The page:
For instance, the 10cm sK 18 had a muzzle velocity of 835 m/s; the 8.8cm FlaK 18's muzzle velocity was 840 m/s. The 10.5cm sK 18/40 had a muzzle velocity of 910 m/s. The Germans also used a hodge-podge of foreign cannons in 1944. A 10cm cannon fires a round that is only 12mm larger in caliber than the 8.8cm FlaK's round.

    These cannons could be part of the divisional artillery, or more often be in non-divisional artillery battalions. They would often be used to lay direct-fire ambushes, letting the enemy walk into their killing fields and engaging the advancing enemy with LOS fire. Note that back in 1941, if you faced a platoon of KV tanks, the next best thing to having a battery of 88s was having a battery of these heavy cannons; they could deal with the KVs.

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  • Gooner
    replied
    Originally posted by lcm1 View Post

    I love that first bit, except it was the scream not the bang that was distinctive. lcm1

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  • lcm1
    replied
    Originally posted by Gooner View Post

    Probably because their Bangs are more distinctive in real life than when written on the page?



    There was no Union rule against them firing at ground targets.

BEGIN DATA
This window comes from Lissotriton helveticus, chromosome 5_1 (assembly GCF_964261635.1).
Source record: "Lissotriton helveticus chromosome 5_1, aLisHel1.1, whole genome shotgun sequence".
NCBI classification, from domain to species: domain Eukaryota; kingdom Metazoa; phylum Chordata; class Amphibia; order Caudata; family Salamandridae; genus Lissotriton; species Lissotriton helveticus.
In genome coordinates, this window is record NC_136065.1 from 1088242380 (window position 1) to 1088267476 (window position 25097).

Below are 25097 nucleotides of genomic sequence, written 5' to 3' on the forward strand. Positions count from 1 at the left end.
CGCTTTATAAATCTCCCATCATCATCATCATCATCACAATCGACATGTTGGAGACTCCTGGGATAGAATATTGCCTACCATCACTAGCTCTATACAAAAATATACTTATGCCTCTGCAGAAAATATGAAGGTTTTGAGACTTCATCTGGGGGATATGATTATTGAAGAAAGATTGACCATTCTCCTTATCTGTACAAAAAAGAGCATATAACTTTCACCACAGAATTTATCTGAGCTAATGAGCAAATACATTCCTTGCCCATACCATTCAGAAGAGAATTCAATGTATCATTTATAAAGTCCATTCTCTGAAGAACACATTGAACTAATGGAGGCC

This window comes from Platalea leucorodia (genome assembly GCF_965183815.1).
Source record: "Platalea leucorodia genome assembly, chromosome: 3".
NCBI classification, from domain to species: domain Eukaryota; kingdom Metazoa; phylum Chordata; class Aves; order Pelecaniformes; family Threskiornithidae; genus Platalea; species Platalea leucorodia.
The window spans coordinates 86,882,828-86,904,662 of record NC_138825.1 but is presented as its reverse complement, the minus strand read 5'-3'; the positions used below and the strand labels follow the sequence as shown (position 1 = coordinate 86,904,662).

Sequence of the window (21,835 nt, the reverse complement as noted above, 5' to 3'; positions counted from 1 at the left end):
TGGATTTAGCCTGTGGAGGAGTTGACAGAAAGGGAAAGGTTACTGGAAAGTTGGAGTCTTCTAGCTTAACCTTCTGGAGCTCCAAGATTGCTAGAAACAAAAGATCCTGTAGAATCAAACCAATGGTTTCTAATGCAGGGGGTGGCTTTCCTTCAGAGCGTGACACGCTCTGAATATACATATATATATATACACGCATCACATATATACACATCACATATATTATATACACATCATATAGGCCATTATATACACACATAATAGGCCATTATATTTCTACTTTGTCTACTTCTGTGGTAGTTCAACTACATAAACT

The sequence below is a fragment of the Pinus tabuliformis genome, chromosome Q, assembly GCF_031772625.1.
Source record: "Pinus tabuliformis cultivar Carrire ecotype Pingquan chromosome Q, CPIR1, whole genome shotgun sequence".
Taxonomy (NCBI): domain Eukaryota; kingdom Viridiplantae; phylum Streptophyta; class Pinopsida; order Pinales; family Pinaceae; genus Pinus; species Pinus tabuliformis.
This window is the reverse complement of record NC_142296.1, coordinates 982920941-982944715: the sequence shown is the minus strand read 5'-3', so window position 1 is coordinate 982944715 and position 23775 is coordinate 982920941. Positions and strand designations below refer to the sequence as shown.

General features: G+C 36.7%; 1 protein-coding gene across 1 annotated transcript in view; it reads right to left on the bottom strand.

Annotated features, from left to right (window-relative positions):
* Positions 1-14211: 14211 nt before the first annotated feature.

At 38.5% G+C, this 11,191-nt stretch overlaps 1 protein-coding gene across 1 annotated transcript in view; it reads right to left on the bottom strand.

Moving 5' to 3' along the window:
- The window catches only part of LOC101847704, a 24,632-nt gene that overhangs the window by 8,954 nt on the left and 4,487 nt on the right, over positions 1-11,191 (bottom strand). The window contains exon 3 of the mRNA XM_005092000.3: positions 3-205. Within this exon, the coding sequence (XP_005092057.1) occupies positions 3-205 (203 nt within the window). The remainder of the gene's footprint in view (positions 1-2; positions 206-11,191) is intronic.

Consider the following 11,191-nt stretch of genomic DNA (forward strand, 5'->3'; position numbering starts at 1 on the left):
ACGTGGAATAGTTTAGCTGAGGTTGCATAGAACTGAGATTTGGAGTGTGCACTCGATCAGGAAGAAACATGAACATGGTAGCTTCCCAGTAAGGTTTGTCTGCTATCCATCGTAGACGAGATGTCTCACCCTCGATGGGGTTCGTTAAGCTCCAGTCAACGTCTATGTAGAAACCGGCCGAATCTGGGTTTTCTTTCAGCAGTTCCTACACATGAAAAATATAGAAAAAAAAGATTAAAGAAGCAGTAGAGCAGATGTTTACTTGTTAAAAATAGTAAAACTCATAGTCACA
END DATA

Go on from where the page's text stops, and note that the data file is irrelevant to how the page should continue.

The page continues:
I love that first bit, except it was the scream not the bang that was distinctive. lcm1

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  • JustAGuy
    replied
    Originally posted by lcm1 View Post

    No, it is not a feud, what got my back up was I explained how there came to be the 33rd in Belgium and Germany before the war ended. It was one Company, taking a minor role under army rule and reporting back to HQ. But he just will not accept it. I suspect there was in some quarters a hankering to get the whole Battalion into things because they were ready to go but it was curtailed, because of the occupation of Kiel and the foreign ships as well as German in the docks and a full Battalion would be needed. Cheers, lcm1
    Good to know.

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  • Gooner
    replied
    Originally posted by Cult Icon View Post
    how could veterans distinguish between 88mm , 105mm, 150mm, mortars, infantry guns, super heavy, and the polygot of captured artillery pieces (Soviet, French, Czech, etc.) that equipped german forces in normandy?